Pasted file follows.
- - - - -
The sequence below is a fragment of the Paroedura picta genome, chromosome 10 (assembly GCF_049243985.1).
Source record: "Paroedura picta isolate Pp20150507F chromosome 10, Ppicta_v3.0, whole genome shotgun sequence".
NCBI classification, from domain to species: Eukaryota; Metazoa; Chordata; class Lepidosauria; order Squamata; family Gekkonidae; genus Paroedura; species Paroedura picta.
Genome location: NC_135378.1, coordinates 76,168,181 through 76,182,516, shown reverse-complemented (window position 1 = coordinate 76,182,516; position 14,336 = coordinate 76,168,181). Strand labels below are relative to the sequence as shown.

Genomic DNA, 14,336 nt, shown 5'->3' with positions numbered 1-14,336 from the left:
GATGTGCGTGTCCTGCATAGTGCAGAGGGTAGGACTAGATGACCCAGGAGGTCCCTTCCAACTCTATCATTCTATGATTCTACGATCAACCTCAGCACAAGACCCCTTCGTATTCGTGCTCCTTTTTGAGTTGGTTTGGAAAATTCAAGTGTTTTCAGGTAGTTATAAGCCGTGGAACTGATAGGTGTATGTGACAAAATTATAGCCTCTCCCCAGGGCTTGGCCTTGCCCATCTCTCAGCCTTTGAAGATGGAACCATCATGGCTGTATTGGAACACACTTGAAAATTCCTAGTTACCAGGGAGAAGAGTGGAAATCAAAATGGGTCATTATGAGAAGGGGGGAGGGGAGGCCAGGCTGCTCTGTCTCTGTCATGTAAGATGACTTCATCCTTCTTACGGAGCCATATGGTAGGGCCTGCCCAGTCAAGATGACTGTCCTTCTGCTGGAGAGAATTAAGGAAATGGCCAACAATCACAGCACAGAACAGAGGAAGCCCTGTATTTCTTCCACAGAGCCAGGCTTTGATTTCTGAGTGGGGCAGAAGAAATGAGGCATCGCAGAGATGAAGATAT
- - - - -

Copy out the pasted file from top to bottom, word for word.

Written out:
The sequence below is a fragment of the Paroedura picta genome, chromosome 10 (assembly GCF_049243985.1).
Source record: "Paroedura picta isolate Pp20150507F chromosome 10, Ppicta_v3.0, whole genome shotgun sequence".
NCBI classification, from domain to species: Eukaryota; Metazoa; Chordata; class Lepidosauria; order Squamata; family Gekkonidae; genus Paroedura; species Paroedura picta.
Genome location: NC_135378.1, coordinates 76,168,181 through 76,182,516, shown reverse-complemented (window position 1 = coordinate 76,182,516; position 14,336 = coordinate 76,168,181). Strand labels below are relative to the sequence as shown.

Genomic DNA, 14,336 nt, shown 5'->3' with positions numbered 1-14,336 from the left:
GATGTGCGTGTCCTGCATAGTGCAGAGGGTAGGACTAGATGACCCAGGAGGTCCCTTCCAACTCTATCATTCTATGATTCTACGATCAACCTCAGCACAAGACCCCTTCGTATTCGTGCTCCTTTTTGAGTTGGTTTGGAAAATTCAAGTGTTTTCAGGTAGTTATAAGCCGTGGAACTGATAGGTGTATGTGACAAAATTATAGCCTCTCCCCAGGGCTTGGCCTTGCCCATCTCTCAGCCTTTGAAGATGGAACCATCATGGCTGTATTGGAACACACTTGAAAATTCCTAGTTACCAGGGAGAAGAGTGGAAATCAAAATGGGTCATTATGAGAAGGGGGGAGGGGAGGCCAGGCTGCTCTGTCTCTGTCATGTAAGATGACTTCATCCTTCTTACGGAGCCATATGGTAGGGCCTGCCCAGTCAAGATGACTGTCCTTCTGCTGGAGAGAATTAAGGAAATGGCCAACAATCACAGCACAGAACAGAGGAAGCCCTGTATTTCTTCCACAGAGCCAGGCTTTGATTTCTGAGTGGGGCAGAAGAAATGAGGCATCGCAGAGATGAAGATAT